Disney’s alleged plans to ax all Slave Leia merch from existence has had the Internet abuzz. Some argue it’s high time the most infamous bikini in pop culture history is no longer celebrated, that it’s “objectifying” or “sexist,” it “takes away her agency” or that the over-sexualization of Leia is inappropriate for Star Wars. Yada, yada, yada.
If said rumor turns out to be true, I think it’s the wrong move by Disney, and one that is not only unjustified, but also sets off a bigger issue than the imaginary one it never caused in the first place. After all is said and done, it’s the act of banning or discontinuing merchandise with Leia in a metal bikini that truly objectifies her, not the existence of it. Try to follow.
First, it’s important that everyone knows and understands the actual definition of sexual objectification. It’s the act of treating a person as an instrument of sexual pleasure instead of an individual with a complex personality or desires of their own. Objectification more broadly means treating a person as a commodity or an object without regard to their dignity.The only argument that could maybe be made for Leia being treated or viewed as a sexual object would be by saying Jabba was doing so in Return of The Jedi. But as Bonnie Burton expertly broke down in our Fangrrls Hangout (which you should view immediately), Jabba didn’t so much see her as a sex object rather than as a pet. Bonnie also revealed her in-depth knowledge about Hutt sex, but this is neither the time nor place for that.
On the slim chance Jabba did, in fact, see Leia as a sex object, within the entire context of Star Wars it was the only time that character was potentially viewed in such a manner. Throughout the rest of the trilogy, Leia was a dominant political figure and Rebellion leader. I broke down why Leia is the hero all little girls need earlier this year, and it’s those same reasons why it’s laughable to suggest she was nothing more than eye candy. Sure, that metal bikini may have made legions of young fanboys seeing the hardened princess in a different light, but the context of that scene had little to nothing to do with sex to anyone other than the viewers who chose to see it that way, which at best is an example of sexual subjectification, not objectification. The difference being that Leia’s sexuality, while clearly evident, was not what drove her story arc. It wasn’t her sole or primary function. She still had power, which she proved by taking the very chain Jabba had her on to strangle him to death before jumping on the cannon and blowing up his ship.
More importantly, if Disney does make this extreme move to wipe Leia’s metal bikini from future existence, it’s only reinforcing society’s weird hangups about sex and sexuality. It’s feeding into the misguided and unfair belief that a woman’s body should only be viewed with the intention or thought of sex. That she has to stay covered up, frumpy, unattractive, or demure in order to be taken seriously. That a woman's body, even if it is sexual to some, cannot also be strong and capable, when in reality it is all those things and more. It's that same backwards mentality that sees stricter dress codes for schoolgirls, claiming that their bare shoulders or legs are too distracting to male students, which in turn creates the dynamic of females as tormenting temptresses and males as being unable to control their hormones or sexual urges. It feeds into the exact culture that the bikini backlash is allegedly about. But like most extreme views that see censorship as a solution, they become the very thing they claim to be against. And exactly what kind of message is that sending to female fans?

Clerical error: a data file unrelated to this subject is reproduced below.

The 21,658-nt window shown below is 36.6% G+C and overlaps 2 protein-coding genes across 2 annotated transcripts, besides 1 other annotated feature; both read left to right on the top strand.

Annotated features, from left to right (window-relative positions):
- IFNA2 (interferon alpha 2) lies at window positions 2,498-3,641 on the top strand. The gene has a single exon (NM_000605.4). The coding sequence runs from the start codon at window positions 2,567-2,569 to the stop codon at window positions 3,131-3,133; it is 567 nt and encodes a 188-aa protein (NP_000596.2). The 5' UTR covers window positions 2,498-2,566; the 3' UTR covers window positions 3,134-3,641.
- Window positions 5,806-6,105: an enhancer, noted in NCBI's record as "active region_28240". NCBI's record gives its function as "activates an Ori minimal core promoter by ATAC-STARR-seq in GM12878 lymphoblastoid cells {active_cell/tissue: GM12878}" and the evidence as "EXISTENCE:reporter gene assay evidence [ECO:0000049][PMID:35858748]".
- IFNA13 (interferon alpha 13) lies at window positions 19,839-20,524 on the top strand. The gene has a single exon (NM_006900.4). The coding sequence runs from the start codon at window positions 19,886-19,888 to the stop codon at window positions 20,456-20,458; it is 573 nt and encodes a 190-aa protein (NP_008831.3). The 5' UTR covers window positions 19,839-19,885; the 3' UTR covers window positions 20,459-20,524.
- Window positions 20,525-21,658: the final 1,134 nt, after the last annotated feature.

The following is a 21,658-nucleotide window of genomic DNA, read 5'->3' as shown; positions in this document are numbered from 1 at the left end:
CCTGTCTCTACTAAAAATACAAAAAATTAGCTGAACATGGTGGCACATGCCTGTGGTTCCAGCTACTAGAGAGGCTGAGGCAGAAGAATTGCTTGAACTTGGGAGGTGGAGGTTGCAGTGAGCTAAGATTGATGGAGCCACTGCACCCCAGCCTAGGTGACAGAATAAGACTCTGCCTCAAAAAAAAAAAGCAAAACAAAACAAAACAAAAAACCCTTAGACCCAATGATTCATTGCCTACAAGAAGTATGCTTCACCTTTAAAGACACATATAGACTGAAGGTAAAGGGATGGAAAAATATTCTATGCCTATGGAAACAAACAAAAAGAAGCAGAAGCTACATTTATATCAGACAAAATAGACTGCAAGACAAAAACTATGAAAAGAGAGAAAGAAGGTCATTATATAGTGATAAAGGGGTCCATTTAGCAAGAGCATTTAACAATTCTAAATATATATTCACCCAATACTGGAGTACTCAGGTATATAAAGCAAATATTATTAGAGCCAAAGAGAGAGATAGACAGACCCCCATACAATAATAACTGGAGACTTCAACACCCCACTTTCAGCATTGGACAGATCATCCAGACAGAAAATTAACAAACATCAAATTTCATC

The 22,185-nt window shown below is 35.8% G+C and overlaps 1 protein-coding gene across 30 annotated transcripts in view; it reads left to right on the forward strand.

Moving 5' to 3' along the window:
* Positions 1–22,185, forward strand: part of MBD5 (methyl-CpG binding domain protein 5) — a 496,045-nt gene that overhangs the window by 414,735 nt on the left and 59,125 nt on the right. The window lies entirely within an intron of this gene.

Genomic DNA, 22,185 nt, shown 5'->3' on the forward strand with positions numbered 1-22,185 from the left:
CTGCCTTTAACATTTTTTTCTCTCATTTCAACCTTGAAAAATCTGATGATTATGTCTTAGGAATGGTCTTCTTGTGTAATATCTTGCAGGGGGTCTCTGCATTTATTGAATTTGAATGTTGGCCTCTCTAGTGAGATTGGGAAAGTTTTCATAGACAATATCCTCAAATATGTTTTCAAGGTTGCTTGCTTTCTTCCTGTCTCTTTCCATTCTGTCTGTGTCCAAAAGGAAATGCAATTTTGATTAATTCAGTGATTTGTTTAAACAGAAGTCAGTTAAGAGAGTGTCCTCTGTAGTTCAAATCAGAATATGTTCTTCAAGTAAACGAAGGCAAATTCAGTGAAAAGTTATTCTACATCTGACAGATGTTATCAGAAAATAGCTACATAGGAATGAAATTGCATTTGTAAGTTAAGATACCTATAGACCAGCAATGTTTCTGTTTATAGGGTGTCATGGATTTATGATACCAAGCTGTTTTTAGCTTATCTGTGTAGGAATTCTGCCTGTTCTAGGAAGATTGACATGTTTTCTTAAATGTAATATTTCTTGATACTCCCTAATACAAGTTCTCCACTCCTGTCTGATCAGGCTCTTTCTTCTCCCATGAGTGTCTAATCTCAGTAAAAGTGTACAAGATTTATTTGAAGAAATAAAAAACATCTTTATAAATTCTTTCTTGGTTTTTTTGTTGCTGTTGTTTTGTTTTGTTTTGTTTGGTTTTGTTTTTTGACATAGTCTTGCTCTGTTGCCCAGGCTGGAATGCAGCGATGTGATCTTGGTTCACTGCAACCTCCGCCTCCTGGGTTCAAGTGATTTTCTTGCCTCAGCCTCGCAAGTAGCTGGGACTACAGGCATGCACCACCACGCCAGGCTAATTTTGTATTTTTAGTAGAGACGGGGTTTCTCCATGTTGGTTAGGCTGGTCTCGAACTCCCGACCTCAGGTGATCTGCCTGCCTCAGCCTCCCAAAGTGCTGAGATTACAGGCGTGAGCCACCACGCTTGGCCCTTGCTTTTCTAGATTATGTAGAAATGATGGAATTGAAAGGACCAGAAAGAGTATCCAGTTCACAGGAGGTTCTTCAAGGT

It's not on Disney to make fans feel less awkward about a character's sexuality, nor is removing evidence of "Slave Leia" from the shelves going to do anything other than serve as ammo for a bunch of misguided MRAs to be a bunch of abusive d***s on social media. What has to, and should be done, is a change in how we as a culture and socitey talk about, and view, sex and women's bodies.
The important move is for fans to stop referring to her as "Slave Leia". I know it’s based on the packaging, where all toys with her in that outfit are labeled “slave outfit”. Disney could recitify a lot of this b.s. and change the narrative by removing the word “slave” from future toy packaging, calling it her “Hutt-slayer outfit” or even just “metal bikini”. But the derogatory connotation is the real problem, not the scene in the movie. It’s how adult fans are reacting, crying in outrage over something that isn’t very outrageous to begin with.
As a little girl, I never thought twice about Leia in that bikini. All I knew was that Leia was my favorite because she was a total boss. And young female fans feel the same way now. A friend recently showed the original trilogy to his nine year old daughter. She was completely unfazed by Leia’s outfit in that scene, only focusing on how badass she was for killing Jabba single-handedly. Even when asked again today about that scene and Leia's outfit, she seemed more put out that she was being asked such a dumb question than by a character's choice of wardrobe in a fictional movie. So really, if the big concern is what that imagery of Leia in a golden bikini is teaching young girls, maybe it should start with teaching the parents of young girls to stop being so afraid of female sexuality.